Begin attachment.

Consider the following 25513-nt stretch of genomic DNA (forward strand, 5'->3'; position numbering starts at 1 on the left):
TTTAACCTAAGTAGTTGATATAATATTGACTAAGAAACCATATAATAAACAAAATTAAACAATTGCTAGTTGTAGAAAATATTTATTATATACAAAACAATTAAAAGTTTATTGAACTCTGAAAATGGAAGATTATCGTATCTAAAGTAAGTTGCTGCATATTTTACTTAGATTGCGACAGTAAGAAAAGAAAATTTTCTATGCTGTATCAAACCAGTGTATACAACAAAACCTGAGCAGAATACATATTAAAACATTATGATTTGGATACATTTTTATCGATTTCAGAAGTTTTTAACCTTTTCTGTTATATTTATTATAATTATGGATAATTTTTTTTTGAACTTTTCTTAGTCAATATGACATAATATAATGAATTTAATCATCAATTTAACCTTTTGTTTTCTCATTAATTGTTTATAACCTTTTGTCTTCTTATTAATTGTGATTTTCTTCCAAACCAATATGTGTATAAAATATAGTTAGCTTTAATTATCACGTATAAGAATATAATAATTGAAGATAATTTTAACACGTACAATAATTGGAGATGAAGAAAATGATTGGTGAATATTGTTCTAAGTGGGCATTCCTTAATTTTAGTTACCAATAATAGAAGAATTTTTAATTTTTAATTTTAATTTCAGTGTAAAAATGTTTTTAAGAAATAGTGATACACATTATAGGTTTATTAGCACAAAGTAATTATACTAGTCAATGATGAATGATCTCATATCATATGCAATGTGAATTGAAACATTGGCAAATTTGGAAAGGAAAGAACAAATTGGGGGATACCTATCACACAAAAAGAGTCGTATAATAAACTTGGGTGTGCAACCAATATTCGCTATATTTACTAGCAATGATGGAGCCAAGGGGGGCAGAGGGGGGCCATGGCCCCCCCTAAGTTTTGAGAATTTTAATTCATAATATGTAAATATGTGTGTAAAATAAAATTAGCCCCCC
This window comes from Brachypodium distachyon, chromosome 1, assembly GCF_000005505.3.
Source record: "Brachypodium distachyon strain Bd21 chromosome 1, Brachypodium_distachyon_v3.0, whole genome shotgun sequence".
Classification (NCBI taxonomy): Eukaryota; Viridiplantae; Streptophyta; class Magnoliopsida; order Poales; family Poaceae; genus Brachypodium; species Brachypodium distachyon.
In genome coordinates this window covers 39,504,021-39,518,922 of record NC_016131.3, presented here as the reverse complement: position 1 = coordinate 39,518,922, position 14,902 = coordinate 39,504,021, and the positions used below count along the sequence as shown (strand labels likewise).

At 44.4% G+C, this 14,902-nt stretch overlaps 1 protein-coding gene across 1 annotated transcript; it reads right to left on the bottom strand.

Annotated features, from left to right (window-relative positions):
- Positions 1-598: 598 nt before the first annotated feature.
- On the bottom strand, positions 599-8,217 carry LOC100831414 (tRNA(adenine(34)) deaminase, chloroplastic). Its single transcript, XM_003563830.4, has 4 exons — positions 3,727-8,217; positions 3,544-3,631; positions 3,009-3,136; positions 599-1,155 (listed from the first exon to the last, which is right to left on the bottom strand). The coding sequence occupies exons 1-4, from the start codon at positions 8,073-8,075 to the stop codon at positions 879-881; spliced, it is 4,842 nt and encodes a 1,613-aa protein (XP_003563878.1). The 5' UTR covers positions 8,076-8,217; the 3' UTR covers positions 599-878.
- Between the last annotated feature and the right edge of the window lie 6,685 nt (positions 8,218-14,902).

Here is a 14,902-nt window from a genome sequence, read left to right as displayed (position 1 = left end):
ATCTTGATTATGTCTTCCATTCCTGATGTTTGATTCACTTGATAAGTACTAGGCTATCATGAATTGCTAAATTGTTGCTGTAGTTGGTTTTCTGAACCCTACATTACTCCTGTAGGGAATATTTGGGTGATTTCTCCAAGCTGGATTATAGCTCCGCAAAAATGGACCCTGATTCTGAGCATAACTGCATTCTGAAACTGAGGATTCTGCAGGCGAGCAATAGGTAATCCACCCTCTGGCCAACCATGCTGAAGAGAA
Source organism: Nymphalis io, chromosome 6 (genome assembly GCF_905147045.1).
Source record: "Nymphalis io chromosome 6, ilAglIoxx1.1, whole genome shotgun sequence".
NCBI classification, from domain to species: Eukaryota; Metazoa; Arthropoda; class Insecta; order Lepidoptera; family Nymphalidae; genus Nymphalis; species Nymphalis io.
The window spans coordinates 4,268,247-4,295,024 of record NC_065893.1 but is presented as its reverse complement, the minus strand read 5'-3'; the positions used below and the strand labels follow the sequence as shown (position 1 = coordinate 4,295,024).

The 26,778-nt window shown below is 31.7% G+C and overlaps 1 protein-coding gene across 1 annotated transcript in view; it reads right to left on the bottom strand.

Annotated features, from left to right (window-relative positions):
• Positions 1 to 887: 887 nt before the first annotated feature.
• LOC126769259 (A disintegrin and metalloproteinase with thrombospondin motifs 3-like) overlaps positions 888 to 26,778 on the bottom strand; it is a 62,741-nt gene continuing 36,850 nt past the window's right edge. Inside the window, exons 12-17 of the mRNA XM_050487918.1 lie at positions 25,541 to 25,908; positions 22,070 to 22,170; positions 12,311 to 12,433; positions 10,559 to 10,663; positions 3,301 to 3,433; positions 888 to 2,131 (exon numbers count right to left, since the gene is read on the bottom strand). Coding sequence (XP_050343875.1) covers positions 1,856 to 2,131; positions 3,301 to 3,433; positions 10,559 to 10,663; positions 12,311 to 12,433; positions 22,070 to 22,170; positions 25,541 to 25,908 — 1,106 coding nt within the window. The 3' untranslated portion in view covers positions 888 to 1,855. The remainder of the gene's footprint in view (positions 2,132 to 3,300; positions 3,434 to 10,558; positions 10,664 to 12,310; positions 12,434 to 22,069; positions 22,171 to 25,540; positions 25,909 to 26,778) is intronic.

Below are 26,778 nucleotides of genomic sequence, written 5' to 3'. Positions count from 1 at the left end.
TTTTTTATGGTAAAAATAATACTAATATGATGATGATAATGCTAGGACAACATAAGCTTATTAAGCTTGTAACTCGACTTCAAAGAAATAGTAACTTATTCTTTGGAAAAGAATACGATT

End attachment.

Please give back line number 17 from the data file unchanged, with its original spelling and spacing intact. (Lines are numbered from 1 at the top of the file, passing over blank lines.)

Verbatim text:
The window spans coordinates 4,268,247-4,295,024 of record NC_065893.1 but is presented as its reverse complement, the minus strand read 5'-3'; the positions used below and the strand labels follow the sequence as shown (position 1 = coordinate 4,295,024).